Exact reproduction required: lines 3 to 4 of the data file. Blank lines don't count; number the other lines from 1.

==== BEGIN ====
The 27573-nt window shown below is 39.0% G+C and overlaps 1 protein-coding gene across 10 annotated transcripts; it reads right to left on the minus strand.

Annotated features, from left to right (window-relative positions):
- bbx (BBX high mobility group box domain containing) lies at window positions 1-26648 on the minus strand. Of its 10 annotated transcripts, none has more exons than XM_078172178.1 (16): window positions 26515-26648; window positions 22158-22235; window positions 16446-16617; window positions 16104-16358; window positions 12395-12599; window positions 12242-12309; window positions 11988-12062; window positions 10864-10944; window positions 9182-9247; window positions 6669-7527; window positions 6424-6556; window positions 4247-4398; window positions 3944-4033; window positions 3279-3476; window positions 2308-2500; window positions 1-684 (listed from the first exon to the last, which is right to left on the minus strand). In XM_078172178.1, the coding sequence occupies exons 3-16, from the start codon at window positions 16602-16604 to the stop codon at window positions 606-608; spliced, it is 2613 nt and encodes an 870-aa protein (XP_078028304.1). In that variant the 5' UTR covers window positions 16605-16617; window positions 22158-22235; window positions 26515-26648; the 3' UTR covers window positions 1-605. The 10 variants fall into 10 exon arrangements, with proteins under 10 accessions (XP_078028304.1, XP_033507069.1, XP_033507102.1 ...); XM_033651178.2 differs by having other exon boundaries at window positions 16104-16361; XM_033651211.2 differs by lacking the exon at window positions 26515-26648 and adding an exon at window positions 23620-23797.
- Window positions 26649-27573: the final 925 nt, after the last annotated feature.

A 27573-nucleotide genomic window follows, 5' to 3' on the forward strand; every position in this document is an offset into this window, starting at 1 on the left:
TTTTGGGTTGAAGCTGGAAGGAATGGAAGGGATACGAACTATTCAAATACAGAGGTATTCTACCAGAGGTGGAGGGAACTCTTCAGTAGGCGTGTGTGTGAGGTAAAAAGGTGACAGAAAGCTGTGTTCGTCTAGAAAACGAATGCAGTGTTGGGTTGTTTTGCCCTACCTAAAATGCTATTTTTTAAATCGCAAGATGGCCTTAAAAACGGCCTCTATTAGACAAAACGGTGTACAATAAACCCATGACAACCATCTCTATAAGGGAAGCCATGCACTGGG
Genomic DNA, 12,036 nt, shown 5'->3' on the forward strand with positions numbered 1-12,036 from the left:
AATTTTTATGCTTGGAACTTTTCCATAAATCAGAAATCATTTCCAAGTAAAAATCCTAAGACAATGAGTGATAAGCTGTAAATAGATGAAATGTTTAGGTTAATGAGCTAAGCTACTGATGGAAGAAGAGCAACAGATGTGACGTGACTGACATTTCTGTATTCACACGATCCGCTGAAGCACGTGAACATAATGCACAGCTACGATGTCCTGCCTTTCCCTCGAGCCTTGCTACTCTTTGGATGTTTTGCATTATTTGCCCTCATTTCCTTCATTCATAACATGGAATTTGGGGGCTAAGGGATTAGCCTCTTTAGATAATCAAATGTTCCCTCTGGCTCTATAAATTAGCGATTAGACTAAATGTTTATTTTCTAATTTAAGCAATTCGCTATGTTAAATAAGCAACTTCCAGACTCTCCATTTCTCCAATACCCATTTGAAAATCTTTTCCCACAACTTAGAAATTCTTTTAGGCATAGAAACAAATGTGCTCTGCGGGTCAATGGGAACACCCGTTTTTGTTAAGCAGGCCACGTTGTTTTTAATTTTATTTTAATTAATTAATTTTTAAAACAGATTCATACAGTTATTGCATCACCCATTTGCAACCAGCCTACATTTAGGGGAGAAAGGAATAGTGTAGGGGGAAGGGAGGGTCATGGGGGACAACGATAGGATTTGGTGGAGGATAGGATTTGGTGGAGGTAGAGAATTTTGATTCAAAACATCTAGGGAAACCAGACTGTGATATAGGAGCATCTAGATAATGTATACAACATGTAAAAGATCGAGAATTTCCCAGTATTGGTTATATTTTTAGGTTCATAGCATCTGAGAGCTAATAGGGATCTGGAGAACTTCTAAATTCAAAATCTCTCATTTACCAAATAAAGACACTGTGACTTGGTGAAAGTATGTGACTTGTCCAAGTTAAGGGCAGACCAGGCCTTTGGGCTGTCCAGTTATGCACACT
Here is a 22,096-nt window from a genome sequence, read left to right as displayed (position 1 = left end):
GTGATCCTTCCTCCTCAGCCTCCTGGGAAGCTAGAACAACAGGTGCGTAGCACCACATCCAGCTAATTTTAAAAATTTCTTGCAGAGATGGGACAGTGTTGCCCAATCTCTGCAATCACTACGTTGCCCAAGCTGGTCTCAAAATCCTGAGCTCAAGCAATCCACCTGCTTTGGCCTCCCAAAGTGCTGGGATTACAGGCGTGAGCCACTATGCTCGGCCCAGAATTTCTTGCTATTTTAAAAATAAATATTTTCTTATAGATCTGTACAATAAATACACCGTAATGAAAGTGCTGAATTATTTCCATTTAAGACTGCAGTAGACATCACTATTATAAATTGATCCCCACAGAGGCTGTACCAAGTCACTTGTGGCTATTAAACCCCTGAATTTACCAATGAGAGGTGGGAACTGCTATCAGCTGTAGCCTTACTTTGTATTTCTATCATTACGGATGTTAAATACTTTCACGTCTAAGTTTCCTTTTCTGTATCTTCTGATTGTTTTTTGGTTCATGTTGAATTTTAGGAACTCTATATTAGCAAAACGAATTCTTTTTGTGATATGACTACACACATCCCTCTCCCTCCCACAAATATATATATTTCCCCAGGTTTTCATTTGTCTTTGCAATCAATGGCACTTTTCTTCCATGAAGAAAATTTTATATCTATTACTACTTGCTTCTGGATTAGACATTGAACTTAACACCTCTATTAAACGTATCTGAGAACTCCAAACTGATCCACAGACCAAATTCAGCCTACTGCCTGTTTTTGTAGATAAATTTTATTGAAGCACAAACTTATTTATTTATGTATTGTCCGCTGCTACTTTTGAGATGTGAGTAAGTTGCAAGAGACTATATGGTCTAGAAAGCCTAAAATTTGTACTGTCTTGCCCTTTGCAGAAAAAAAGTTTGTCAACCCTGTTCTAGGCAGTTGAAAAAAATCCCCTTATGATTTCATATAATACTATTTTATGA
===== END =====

- bbx (BBX high mobility group box domain containing) lies at window positions 1-26648 on the minus strand. Of its 10 annotated transcripts, none has more exons than XM_078172178.1 (16): window positions 26515-26648; window positions 22158-22235; window positions 16446-16617; window positions 16104-16358; window positions 12395-12599; window positions 12242-12309; window positions 11988-12062; window positions 10864-10944; window positions 9182-9247; window positions 6669-7527; window positions 6424-6556; window positions 4247-4398; window positions 3944-4033; window positions 3279-3476; window positions 2308-2500; window positions 1-684 (listed from the first exon to the last, which is right to left on the minus strand). In XM_078172178.1, the coding sequence occupies exons 3-16, from the start codon at window positions 16602-16604 to the stop codon at window positions 606-608; spliced, it is 2613 nt and encodes an 870-aa protein (XP_078028304.1). In that variant the 5' UTR covers window positions 16605-16617; window positions 22158-22235; window positions 26515-26648; the 3' UTR covers window positions 1-605. The 10 variants fall into 10 exon arrangements, with proteins under 10 accessions (XP_078028304.1, XP_033507069.1, XP_033507102.1 ...); XM_033651178.2 differs by having other exon boundaries at window positions 16104-16361; XM_033651211.2 differs by lacking the exon at window positions 26515-26648 and adding an exon at window positions 23620-23797.
- Window positions 26649-27573: the final 925 nt, after the last annotated feature.